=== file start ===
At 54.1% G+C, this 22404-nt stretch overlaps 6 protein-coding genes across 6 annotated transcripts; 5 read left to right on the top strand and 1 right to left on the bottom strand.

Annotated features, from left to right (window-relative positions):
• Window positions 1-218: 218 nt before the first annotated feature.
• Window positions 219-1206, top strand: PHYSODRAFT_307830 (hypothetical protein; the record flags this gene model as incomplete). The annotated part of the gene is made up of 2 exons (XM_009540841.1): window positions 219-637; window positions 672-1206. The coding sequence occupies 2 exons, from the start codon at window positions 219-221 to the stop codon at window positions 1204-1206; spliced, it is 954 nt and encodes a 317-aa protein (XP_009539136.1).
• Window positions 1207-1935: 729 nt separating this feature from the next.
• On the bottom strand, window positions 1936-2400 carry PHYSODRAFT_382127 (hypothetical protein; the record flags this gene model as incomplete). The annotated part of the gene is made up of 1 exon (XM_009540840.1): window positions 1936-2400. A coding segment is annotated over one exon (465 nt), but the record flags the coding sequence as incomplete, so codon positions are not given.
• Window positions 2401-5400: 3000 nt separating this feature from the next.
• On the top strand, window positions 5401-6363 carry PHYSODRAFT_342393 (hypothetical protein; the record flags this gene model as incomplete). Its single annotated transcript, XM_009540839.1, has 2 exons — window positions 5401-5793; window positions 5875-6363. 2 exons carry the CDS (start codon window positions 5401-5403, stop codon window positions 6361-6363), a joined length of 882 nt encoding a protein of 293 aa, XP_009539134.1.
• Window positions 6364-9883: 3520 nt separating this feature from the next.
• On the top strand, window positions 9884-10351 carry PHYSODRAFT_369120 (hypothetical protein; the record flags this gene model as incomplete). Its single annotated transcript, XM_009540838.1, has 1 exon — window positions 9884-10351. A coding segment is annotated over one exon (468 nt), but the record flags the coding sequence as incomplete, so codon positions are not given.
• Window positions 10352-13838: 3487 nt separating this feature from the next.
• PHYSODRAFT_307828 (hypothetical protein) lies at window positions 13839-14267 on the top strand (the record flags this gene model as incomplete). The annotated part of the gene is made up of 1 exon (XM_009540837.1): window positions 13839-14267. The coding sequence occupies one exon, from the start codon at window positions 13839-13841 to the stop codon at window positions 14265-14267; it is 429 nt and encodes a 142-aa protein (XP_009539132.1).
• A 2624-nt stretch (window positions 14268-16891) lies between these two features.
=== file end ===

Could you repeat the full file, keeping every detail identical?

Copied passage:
At 54.1% G+C, this 22404-nt stretch overlaps 6 protein-coding genes across 6 annotated transcripts; 5 read left to right on the top strand and 1 right to left on the bottom strand.

Annotated features, from left to right (window-relative positions):
• Window positions 1-218: 218 nt before the first annotated feature.
• Window positions 219-1206, top strand: PHYSODRAFT_307830 (hypothetical protein; the record flags this gene model as incomplete). The annotated part of the gene is made up of 2 exons (XM_009540841.1): window positions 219-637; window positions 672-1206. The coding sequence occupies 2 exons, from the start codon at window positions 219-221 to the stop codon at window positions 1204-1206; spliced, it is 954 nt and encodes a 317-aa protein (XP_009539136.1).
• Window positions 1207-1935: 729 nt separating this feature from the next.
• On the bottom strand, window positions 1936-2400 carry PHYSODRAFT_382127 (hypothetical protein; the record flags this gene model as incomplete). The annotated part of the gene is made up of 1 exon (XM_009540840.1): window positions 1936-2400. A coding segment is annotated over one exon (465 nt), but the record flags the coding sequence as incomplete, so codon positions are not given.
• Window positions 2401-5400: 3000 nt separating this feature from the next.
• On the top strand, window positions 5401-6363 carry PHYSODRAFT_342393 (hypothetical protein; the record flags this gene model as incomplete). Its single annotated transcript, XM_009540839.1, has 2 exons — window positions 5401-5793; window positions 5875-6363. 2 exons carry the CDS (start codon window positions 5401-5403, stop codon window positions 6361-6363), a joined length of 882 nt encoding a protein of 293 aa, XP_009539134.1.
• Window positions 6364-9883: 3520 nt separating this feature from the next.
• On the top strand, window positions 9884-10351 carry PHYSODRAFT_369120 (hypothetical protein; the record flags this gene model as incomplete). Its single annotated transcript, XM_009540838.1, has 1 exon — window positions 9884-10351. A coding segment is annotated over one exon (468 nt), but the record flags the coding sequence as incomplete, so codon positions are not given.
• Window positions 10352-13838: 3487 nt separating this feature from the next.
• PHYSODRAFT_307828 (hypothetical protein) lies at window positions 13839-14267 on the top strand (the record flags this gene model as incomplete). The annotated part of the gene is made up of 1 exon (XM_009540837.1): window positions 13839-14267. The coding sequence occupies one exon, from the start codon at window positions 13839-13841 to the stop codon at window positions 14265-14267; it is 429 nt and encodes a 142-aa protein (XP_009539132.1).
• A 2624-nt stretch (window positions 14268-16891) lies between these two features.